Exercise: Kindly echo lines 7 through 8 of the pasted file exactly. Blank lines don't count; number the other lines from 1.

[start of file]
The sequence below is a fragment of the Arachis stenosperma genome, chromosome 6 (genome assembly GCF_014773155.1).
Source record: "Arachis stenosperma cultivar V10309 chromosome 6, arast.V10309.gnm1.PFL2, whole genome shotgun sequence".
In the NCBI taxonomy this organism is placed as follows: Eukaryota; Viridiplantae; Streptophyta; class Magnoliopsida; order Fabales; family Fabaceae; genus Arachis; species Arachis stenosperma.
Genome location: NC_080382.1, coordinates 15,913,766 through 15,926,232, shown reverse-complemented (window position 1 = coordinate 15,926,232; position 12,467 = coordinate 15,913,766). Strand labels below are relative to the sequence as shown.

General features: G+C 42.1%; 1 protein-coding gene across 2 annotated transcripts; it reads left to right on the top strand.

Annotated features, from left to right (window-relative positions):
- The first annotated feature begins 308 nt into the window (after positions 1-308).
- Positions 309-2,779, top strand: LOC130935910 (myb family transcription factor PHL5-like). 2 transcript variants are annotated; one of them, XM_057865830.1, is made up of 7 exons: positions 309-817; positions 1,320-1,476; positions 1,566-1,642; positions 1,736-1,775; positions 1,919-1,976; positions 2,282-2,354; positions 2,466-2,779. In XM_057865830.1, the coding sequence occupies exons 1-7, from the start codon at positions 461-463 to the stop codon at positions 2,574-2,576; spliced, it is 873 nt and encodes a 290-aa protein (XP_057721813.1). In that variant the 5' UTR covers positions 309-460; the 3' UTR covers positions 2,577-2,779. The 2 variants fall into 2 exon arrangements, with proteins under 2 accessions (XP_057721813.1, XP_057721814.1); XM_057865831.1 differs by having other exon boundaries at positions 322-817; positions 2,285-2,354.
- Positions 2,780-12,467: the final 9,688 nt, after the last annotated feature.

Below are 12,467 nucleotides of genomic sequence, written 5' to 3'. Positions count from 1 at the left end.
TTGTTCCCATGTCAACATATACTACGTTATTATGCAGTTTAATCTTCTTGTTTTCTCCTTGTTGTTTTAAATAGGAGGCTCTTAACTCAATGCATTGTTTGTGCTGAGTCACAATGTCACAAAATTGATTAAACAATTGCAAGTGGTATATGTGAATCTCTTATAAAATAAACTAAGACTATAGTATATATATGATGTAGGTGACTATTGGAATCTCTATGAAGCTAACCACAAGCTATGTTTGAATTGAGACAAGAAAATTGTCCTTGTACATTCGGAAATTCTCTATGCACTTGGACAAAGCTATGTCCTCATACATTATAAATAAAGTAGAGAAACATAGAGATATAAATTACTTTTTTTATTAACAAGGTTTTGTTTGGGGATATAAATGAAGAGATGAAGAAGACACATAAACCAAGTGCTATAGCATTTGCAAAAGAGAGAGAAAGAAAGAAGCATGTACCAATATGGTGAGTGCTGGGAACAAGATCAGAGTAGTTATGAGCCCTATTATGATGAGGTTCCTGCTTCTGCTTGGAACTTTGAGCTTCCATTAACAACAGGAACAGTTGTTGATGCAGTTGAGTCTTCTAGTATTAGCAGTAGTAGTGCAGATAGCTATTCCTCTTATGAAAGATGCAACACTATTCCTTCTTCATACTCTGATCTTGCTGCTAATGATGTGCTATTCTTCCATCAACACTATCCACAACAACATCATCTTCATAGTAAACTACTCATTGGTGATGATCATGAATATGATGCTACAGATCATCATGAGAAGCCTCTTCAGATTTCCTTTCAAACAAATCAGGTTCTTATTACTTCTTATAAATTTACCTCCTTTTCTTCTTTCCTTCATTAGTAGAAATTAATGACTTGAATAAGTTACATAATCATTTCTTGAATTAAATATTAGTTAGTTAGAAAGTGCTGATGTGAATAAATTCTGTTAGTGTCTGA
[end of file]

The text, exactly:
- The first annotated feature begins 308 nt into the window (after positions 1-308).
- Positions 309-2,779, top strand: LOC130935910 (myb family transcription factor PHL5-like). 2 transcript variants are annotated; one of them, XM_057865830.1, is made up of 7 exons: positions 309-817; positions 1,320-1,476; positions 1,566-1,642; positions 1,736-1,775; positions 1,919-1,976; positions 2,282-2,354; positions 2,466-2,779. In XM_057865830.1, the coding sequence occupies exons 1-7, from the start codon at positions 461-463 to the stop codon at positions 2,574-2,576; spliced, it is 873 nt and encodes a 290-aa protein (XP_057721813.1). In that variant the 5' UTR covers positions 309-460; the 3' UTR covers positions 2,577-2,779. The 2 variants fall into 2 exon arrangements, with proteins under 2 accessions (XP_057721813.1, XP_057721814.1); XM_057865831.1 differs by having other exon boundaries at positions 322-817; positions 2,285-2,354.